"Social media is a great place to start and facilitate the initial outreach," says Holly Paul, U.S. recruiting leader with PricewaterhouseCoopers. "It's really important that people then take that connection offline or further that connection in a way outside social media, whether it's a phone call or a face-to-face meeting. "

5. Play Friendly, and Do Unto Others

Building an online network is all about relationships. And as any daytime talk show host will tell you, a relationship is a two-way street. That means people online might want things from you, whether that means a LinkedIn introduction or just feedback on their job prospects.

It's easy to ignore these requests -- after all, they're just messages from people you don't know very well. But a few weeks or months later, they might be looking to fill a vacancy in their business. You don't want to be remembered as someone who acted as if you were too important to respond to a message.

"It's definitely a give and take," says Joe Essenfeld, CEO of JIBE, a social media networking company. "We've heard stories about people who have found opportunities by helping someone else."

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Stan Parker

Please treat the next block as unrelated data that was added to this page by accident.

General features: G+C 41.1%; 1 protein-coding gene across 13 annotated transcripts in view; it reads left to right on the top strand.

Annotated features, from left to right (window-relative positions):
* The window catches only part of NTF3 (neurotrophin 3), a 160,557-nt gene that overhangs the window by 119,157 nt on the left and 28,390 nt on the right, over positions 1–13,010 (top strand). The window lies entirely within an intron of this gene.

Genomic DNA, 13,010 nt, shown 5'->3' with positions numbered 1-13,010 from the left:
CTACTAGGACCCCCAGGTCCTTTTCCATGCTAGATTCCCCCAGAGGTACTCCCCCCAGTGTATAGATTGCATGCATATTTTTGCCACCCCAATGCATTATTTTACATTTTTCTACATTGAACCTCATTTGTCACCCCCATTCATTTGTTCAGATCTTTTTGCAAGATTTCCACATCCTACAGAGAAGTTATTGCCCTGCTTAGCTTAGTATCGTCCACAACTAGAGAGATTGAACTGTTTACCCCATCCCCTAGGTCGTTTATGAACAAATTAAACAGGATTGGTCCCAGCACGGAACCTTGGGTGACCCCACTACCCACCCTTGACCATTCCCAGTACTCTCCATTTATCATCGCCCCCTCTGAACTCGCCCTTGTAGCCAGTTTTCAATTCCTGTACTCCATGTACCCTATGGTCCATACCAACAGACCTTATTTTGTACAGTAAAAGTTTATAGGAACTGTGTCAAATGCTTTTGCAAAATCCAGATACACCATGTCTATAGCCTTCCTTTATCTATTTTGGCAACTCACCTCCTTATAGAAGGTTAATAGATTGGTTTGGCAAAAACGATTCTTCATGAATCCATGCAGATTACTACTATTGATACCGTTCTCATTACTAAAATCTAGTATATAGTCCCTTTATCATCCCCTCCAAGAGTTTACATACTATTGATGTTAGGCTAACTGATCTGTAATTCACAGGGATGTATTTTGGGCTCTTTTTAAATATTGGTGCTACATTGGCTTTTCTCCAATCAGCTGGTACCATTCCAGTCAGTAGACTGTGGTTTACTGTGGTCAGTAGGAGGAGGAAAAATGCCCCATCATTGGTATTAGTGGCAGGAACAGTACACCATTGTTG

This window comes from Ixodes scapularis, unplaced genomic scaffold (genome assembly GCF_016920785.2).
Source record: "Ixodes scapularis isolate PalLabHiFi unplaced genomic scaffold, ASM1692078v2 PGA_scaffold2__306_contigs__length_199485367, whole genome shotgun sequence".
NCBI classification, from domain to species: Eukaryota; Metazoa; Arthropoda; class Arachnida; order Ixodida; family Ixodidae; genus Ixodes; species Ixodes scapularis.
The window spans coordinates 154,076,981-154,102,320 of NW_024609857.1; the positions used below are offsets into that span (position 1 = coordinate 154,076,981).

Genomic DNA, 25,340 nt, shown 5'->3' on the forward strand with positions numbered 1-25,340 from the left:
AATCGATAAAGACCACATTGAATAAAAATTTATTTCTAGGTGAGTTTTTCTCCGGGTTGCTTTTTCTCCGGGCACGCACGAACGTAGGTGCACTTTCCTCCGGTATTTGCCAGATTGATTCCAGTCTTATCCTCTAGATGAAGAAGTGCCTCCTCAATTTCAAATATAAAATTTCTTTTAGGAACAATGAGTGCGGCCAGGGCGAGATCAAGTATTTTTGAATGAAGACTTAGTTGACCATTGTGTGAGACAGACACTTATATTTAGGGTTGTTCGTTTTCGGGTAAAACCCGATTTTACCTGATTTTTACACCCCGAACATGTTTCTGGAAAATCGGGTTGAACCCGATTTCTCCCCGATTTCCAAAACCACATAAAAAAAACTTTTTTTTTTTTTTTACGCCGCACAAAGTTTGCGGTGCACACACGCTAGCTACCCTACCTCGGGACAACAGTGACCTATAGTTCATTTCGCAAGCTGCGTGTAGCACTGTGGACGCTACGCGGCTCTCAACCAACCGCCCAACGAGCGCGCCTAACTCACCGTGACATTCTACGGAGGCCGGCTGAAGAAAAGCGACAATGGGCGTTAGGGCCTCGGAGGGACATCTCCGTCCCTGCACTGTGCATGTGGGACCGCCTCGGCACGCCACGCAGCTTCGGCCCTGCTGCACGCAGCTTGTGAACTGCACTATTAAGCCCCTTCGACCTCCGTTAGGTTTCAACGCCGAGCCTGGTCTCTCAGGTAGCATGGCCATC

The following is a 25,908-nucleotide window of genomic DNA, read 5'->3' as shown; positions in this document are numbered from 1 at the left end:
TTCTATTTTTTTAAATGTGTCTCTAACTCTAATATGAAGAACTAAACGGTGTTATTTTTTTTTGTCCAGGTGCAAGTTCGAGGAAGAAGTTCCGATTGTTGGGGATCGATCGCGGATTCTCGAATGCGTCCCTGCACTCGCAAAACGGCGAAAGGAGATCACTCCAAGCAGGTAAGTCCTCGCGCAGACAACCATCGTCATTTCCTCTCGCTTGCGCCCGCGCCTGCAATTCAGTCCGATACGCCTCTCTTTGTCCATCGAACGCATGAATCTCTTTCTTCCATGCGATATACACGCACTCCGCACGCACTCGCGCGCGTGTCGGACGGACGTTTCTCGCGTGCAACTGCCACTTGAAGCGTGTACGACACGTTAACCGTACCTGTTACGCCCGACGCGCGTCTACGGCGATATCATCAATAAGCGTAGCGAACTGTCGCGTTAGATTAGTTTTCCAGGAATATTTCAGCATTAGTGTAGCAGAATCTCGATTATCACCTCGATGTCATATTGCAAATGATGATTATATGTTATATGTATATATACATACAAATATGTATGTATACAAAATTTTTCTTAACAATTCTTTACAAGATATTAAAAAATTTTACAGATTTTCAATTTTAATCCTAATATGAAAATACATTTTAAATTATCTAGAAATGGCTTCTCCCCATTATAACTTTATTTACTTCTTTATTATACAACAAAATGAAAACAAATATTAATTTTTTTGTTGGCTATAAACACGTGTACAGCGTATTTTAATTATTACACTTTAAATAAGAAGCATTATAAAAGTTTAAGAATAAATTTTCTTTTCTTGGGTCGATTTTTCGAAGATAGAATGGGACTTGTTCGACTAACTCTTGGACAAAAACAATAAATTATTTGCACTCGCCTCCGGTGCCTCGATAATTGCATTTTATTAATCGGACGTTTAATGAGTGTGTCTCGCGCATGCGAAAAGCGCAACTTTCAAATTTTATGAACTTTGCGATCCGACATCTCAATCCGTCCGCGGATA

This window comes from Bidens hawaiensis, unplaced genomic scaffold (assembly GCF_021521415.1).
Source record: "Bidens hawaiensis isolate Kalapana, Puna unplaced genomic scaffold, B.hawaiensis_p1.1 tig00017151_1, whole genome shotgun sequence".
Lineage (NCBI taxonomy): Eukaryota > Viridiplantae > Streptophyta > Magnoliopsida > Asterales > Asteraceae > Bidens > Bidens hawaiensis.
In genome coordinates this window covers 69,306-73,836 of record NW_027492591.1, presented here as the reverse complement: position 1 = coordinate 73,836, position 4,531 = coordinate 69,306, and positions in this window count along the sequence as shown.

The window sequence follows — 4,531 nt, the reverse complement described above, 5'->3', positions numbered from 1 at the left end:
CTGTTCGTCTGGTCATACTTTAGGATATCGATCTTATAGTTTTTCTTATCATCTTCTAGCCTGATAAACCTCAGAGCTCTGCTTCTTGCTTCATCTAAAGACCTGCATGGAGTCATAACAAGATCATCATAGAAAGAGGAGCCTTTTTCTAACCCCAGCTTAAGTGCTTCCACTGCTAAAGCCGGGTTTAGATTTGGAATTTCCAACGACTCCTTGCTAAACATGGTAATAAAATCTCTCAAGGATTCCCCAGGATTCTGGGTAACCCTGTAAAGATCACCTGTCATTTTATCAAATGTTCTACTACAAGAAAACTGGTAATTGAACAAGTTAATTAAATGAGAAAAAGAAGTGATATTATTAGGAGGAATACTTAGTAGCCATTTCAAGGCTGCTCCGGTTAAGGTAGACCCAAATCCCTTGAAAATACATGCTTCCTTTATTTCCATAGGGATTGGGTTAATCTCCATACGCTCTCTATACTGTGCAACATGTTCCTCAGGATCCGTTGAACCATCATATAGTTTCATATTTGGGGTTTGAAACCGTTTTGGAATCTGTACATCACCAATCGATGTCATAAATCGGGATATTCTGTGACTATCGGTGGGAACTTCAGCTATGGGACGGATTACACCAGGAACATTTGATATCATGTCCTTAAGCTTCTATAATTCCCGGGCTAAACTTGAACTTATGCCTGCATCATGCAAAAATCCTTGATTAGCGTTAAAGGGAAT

A friend of mine started to look for a job and came into social media. He was so impressed by the offers and networking abilities so he started his own social media consulting company in Toronto Now he's bringing people and businesses online and makes a good living being his own boss. In a way, social media as a tool to find a job works - he did it!

January 22 2011 at 2:12 AM Report abuse rate up rate down Reply

I agree completely. The landscape has changed dramatically over the years, especially since the recent economic downturn. To remain competitive you have to be relevant and accessible. There are many stories of people renting a billboard or running TV ads to try and get a job. While none of them worked that does not mean that being creative isn't worthwhile. That is why I just wrote an article about "Helping Job Seekers Find Hope in a Hopeless Job Market" that you can find on Google News and many other article sites. Its a good article and worth reading but the whole point is to get exposure for my online resume at and (hopefully) get a job. Hope this helps and keep the faith. There is a job out there for all of us, we just have to be creative and remain vigilant. Good luck to all!

January 20 2011 at 3:06 PM Report abuse rate up rate down Reply

Great starting point! I like the suggestion to make it personal. Even in today's high tech world, face time is important. Meeting in person strengthens connections and makes you more memorable than electronic communication. Plus it's fun to meet people!

I know social media can be overwhelming for job seekers. I wrote this blog to help get started with the basics: I hope it's helpful for job seekers looking to use social media to get back to work.

January 19 2011 at 12:19 PM Report abuse rate up rate down Reply